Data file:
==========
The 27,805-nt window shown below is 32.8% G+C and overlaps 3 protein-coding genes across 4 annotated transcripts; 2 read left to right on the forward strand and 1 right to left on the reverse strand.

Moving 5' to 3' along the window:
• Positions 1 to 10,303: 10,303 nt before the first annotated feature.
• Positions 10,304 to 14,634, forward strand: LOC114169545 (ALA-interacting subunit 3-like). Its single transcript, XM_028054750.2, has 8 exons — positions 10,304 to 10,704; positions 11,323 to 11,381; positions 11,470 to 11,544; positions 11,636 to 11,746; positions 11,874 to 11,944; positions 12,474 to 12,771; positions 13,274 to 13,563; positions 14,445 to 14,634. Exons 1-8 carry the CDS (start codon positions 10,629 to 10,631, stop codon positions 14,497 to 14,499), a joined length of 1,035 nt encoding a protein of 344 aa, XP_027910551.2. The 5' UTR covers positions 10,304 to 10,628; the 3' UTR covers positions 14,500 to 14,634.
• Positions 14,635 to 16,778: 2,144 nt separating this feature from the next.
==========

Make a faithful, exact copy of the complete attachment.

The 27,805-nt window shown below is 32.8% G+C and overlaps 3 protein-coding genes across 4 annotated transcripts; 2 read left to right on the forward strand and 1 right to left on the reverse strand.

Moving 5' to 3' along the window:
• Positions 1 to 10,303: 10,303 nt before the first annotated feature.
• Positions 10,304 to 14,634, forward strand: LOC114169545 (ALA-interacting subunit 3-like). Its single transcript, XM_028054750.2, has 8 exons — positions 10,304 to 10,704; positions 11,323 to 11,381; positions 11,470 to 11,544; positions 11,636 to 11,746; positions 11,874 to 11,944; positions 12,474 to 12,771; positions 13,274 to 13,563; positions 14,445 to 14,634. Exons 1-8 carry the CDS (start codon positions 10,629 to 10,631, stop codon positions 14,497 to 14,499), a joined length of 1,035 nt encoding a protein of 344 aa, XP_027910551.2. The 5' UTR covers positions 10,304 to 10,628; the 3' UTR covers positions 14,500 to 14,634.
• Positions 14,635 to 16,778: 2,144 nt separating this feature from the next.